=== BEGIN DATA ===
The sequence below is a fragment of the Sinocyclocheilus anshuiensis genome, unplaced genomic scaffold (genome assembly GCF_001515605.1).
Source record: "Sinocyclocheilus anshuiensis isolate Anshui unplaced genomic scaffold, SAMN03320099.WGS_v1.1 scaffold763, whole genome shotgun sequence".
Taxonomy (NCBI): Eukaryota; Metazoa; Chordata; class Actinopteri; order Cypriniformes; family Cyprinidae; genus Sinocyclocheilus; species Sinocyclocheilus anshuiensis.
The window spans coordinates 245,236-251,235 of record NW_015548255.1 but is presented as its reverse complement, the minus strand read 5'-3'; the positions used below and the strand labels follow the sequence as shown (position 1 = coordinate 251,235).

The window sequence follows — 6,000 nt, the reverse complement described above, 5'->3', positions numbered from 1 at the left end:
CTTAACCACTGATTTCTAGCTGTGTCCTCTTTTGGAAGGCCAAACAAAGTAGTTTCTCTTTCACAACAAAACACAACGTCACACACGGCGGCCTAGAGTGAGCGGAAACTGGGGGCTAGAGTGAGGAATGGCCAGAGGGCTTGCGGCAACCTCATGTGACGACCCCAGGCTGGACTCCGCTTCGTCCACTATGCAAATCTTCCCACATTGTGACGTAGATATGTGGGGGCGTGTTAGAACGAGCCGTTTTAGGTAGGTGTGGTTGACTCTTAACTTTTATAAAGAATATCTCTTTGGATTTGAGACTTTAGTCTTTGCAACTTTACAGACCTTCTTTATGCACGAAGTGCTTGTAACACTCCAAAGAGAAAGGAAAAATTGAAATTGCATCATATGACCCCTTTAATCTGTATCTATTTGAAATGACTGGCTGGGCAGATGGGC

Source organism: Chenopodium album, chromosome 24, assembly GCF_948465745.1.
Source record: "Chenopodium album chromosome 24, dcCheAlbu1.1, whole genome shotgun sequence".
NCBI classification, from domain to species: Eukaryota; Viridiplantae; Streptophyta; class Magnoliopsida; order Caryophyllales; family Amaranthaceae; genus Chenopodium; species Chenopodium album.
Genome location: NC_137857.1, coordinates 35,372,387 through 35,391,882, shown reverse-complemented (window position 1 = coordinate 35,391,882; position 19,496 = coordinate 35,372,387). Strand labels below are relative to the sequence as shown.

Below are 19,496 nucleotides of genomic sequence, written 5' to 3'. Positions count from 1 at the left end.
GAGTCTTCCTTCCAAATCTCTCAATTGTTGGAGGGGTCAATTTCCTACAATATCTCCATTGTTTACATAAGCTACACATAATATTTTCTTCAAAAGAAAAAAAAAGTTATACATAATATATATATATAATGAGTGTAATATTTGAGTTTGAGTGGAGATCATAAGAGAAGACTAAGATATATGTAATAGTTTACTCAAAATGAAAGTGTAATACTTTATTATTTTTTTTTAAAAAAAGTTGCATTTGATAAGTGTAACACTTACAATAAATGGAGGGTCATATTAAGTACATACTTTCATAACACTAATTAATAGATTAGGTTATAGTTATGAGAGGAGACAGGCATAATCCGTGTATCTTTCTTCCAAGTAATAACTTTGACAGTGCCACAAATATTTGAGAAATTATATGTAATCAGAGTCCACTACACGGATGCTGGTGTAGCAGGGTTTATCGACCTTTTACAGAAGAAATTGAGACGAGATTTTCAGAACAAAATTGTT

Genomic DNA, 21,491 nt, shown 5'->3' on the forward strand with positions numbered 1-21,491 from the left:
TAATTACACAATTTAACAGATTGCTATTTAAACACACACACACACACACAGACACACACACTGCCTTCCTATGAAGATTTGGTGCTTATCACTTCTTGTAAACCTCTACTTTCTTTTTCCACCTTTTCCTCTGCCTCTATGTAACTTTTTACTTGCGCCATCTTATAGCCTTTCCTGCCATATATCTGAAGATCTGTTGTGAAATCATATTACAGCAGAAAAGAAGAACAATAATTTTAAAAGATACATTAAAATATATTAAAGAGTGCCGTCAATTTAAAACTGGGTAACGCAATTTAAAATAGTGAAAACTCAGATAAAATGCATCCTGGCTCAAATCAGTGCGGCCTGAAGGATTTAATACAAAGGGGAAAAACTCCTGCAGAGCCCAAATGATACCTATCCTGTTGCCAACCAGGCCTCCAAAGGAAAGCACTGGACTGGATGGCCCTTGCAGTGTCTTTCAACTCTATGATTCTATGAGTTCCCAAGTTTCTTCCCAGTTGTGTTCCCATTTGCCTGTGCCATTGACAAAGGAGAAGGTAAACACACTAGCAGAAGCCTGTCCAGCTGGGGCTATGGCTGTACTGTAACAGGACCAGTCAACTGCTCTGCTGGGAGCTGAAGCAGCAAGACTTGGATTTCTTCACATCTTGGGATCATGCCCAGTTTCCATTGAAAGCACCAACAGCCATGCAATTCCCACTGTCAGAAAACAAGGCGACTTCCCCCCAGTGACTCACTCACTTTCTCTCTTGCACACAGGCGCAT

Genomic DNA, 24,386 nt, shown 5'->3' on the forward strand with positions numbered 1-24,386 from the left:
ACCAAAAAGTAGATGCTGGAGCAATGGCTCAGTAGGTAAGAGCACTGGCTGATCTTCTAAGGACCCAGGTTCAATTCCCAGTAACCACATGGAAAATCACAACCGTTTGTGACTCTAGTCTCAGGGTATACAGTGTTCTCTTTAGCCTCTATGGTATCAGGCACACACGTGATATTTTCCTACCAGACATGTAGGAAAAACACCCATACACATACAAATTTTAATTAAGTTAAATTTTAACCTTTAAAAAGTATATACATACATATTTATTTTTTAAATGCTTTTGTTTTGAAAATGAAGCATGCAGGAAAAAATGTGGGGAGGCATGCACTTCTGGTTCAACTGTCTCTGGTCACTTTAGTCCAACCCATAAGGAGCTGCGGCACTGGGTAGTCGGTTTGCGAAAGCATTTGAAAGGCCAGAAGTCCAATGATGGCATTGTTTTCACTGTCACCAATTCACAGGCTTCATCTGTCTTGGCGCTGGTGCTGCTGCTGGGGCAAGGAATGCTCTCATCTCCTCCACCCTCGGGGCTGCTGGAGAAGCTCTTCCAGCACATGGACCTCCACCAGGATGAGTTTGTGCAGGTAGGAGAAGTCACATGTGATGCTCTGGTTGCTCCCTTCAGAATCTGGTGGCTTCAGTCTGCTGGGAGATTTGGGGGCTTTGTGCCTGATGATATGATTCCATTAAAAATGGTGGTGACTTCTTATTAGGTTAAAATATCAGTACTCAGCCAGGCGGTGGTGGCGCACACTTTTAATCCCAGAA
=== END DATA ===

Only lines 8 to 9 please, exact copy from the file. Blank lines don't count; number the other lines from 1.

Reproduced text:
Source record: "Chenopodium album chromosome 24, dcCheAlbu1.1, whole genome shotgun sequence".
NCBI classification, from domain to species: Eukaryota; Viridiplantae; Streptophyta; class Magnoliopsida; order Caryophyllales; family Amaranthaceae; genus Chenopodium; species Chenopodium album.